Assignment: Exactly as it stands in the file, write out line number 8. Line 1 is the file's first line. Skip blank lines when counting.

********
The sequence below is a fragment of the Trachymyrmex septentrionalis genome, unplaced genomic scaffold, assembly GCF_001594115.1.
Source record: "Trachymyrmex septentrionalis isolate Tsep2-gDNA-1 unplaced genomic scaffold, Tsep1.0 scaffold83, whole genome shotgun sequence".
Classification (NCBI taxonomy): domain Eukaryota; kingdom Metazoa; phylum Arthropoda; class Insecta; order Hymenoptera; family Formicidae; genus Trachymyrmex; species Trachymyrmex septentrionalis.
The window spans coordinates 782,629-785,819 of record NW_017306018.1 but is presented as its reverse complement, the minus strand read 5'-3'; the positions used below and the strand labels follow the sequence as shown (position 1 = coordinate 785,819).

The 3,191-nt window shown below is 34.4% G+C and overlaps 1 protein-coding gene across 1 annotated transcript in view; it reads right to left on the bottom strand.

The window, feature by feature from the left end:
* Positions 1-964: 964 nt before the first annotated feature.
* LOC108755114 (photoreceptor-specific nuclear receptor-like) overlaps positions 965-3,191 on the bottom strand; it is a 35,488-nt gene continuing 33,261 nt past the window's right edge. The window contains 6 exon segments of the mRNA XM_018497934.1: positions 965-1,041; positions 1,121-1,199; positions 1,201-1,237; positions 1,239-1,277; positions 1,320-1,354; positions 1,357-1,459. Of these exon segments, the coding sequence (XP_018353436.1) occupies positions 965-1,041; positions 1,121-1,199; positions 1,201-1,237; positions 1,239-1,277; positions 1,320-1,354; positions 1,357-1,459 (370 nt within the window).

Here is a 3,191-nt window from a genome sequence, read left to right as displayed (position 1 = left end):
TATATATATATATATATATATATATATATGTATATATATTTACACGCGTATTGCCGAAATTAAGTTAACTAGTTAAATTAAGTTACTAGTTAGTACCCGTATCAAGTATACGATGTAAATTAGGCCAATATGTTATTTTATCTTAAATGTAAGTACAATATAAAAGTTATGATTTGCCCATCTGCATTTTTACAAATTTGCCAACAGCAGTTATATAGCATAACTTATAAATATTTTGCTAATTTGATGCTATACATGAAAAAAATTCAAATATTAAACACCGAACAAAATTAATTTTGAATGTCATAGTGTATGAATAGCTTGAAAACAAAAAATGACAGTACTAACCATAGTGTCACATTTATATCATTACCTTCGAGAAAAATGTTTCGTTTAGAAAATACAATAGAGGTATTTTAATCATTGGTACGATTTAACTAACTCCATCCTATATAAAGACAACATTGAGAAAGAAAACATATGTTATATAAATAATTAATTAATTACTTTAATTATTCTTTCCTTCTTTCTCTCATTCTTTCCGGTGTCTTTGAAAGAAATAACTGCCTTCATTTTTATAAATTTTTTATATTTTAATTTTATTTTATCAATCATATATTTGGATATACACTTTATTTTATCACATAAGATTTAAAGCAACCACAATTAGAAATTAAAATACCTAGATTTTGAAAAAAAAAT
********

* LOC108755114 (photoreceptor-specific nuclear receptor-like) overlaps positions 965-3,191 on the bottom strand; it is a 35,488-nt gene continuing 33,261 nt past the window's right edge. The window contains 6 exon segments of the mRNA XM_018497934.1: positions 965-1,041; positions 1,121-1,199; positions 1,201-1,237; positions 1,239-1,277; positions 1,320-1,354; positions 1,357-1,459. Of these exon segments, the coding sequence (XP_018353436.1) occupies positions 965-1,041; positions 1,121-1,199; positions 1,201-1,237; positions 1,239-1,277; positions 1,320-1,354; positions 1,357-1,459 (370 nt within the window).